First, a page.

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  18. Goods, Interests and the Language of Morals.Piotr Machura - 2015 - In Andrius Bielskis & Kelvin Knight (eds.), Virtue and Economy. Essays on Morality and Markets. Boulder: Ashgate.
    The aim of this chapter is to examine tentatively the difference between two kinds of moral frameworks based on the concepts of the good and that of interest. I shall start with some introductory remarks on language taken as an explanatory framework rooted in Gadamer and a hermeneutical reading of MacIntyre. In parts two and three, I use this hermeneutical background to analyse the difference between the concept of the good as seen within the classical tradition and that of interest (...)
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  19. Person-Affecting Views and Saturating Counterpart Relations.Christopher J. G. Meacham - 2012 - Philosophical Studies 158 (2):257-287.
    In Reasons and Persons, Parfit (1984) posed a challenge: provide a satisfying normative account that solves the Non-Identity Problem, avoids the Repugnant and Absurd Conclusions, and solves the Mere-Addition Paradox. In response, some have suggested that we look toward person-affecting views of morality for a solution. But the person-affecting views that have been offered so far have been unable to satisfy Parfit's four requirements, and these views have been subject to a number of independent complaints. This paper describes a person-affecting (...)
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  20. African Ethics.Thaddeus Metz - 2013 - In Hugh LaFollette (ed.), The International Encyclopedia of Ethics. Blackwell. pp. 129-38.
    I critically discuss contemporary work in African, i.e., sub-Saharan, moral philosophy that has been written in English. I begin by providing an overview of the profession, after which I consider some of the major issues in normative ethics, then discuss a few of the more noteworthy research in applied ethics, and finally take up the key issues in meta-ethics. My aim is to highlight discussions that should be of interest to an ethicist working anywhere in the world, focusing on ideas (...)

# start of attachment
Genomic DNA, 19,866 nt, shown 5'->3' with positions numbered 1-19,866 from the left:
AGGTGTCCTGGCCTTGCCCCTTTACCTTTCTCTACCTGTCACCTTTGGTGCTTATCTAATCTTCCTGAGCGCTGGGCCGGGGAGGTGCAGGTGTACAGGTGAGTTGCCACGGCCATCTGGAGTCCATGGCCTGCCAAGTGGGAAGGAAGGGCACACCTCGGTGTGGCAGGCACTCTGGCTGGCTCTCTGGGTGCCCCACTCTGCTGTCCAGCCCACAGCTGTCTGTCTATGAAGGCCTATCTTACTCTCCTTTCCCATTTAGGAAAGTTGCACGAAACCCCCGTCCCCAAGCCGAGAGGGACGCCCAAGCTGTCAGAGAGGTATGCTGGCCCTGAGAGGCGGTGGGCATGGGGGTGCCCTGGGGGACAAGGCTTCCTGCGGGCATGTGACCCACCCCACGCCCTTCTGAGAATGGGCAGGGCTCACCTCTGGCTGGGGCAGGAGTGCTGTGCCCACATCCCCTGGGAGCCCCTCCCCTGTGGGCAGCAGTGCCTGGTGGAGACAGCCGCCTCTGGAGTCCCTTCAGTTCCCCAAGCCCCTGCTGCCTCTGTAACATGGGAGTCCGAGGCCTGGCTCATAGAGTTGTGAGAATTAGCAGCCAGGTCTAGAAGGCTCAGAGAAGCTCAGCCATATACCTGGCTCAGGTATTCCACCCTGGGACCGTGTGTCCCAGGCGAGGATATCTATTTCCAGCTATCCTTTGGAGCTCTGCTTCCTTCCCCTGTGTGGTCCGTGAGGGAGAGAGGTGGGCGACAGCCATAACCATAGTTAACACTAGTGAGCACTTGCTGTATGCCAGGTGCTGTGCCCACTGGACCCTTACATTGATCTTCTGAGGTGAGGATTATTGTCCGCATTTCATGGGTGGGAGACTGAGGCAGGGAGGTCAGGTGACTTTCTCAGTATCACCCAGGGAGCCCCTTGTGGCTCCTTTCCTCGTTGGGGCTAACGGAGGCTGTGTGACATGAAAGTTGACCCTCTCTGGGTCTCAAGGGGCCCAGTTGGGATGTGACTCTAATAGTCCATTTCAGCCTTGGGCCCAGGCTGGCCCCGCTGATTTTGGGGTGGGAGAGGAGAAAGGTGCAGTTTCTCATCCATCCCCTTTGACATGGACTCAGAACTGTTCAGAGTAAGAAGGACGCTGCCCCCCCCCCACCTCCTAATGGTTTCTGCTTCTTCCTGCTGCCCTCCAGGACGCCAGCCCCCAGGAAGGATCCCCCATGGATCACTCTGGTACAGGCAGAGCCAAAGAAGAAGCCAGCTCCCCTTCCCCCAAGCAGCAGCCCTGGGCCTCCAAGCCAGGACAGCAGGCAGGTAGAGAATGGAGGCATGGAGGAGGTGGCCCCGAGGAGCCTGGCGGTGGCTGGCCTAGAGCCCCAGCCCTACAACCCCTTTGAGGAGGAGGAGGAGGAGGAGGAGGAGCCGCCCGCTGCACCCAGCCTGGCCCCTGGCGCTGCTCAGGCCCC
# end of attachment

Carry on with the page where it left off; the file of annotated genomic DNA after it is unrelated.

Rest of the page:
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  21. African and Western Moral Theories in a Bioethical Context.Thaddeus Metz - 2010 - Developing World Bioethics 10 (1):49-58.
    The field of bioethics is replete with applications of moral theories such as utilitarianism and Kantianism. For a given dilemma, even if it is not clear how one of these western philosophical principles of right (and wrong) action would resolve it, one can identify many of the considerations that each would conclude is relevant. The field is, in contrast, largely unaware of an African account of what all right (and wrong) actions have in common and of the sorts of factors (...)
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  22. Toward an African Moral Theory.Thaddeus Metz - 2007 - Journal of Political Philosophy 15 (3):321–341.
    In this article I articulate and defend an African moral theory, i.e., a basic and general principle grounding all particular duties that is informed by sub-Saharan values commonly associated with talk of "ubuntu" and cognate terms that signify personhood or humanness. The favoured interpretation of ubuntu is the principle that an action is right insofar as it respects harmonious relationships, ones in which people identify with, and exhibit solidarity toward, one another. I maintain that this is the most defensible moral (...)
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  23. Review of Joel J. Kupperman, Ethics and Qualities of Life[REVIEW]Christian Miller - 2007 - Notre Dame Philosophical Reviews 2007 (10).
    Joel Kupperman's latest book is a wide ranging discussion of many of the leading issues in contemporary ethical theory. Its main aim is to advance a view which he calls "multi level indirect consequentialism" as a viable alternative to traditional act and rule consequentialist positions. Such a view purports to secure many of the agent centered constraints and options which are familiar from ordinary morality, as well as to take seriously considerations of fairness and respect for persons. Needless to say, (...)
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  24. Review of Torbjörn Tännsjö's Taking Life, Three Theories on the Ethics of Killing. [REVIEW]Charlotte A. Newey - 2016 - Notre Dame Philosophical Reviews.
    The punchy central claim of Torbjörn Tännsjö's book is that act-utilitarianism best explains our considered intuitions about the moral status of different kinds of killing. An interesting aspect of this book is Tännsjö's revisionary methodology, which he names 'Applied Ethics (Turned Upside Down)'. So, why does Tännsjö choose applied ethics (turned upside down) to argue for act-utilitarianism's role in explaining our considered intuitions about killing and what, exactly, is his innovative method of moral investigation?
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  25. The Challenges of Extreme Moral Stress: Claudia Card's Contributions to the Formation of Nonideal Ethical Theory.Kathryn J. Norlock - 2016 - Metaphilosophy 47 (4-5):488-503.
    Open Access: This essay argues that Claudia Card numbers among important contributors to nonideal ethical theory, and it advocates for the worth of NET. Following philosophers including Lisa Tessman and Charles Mills, the essay contends that it is important for ethical theory, and for feminist purposes, to carry forward the interrelationship that Mills identifies between nonideal theory and feminist ethics. Card's ethical theorizing assists in understanding that interrelationship. Card's philosophical work includes basic elements of NET indicated by Tessman, Mills, and (...)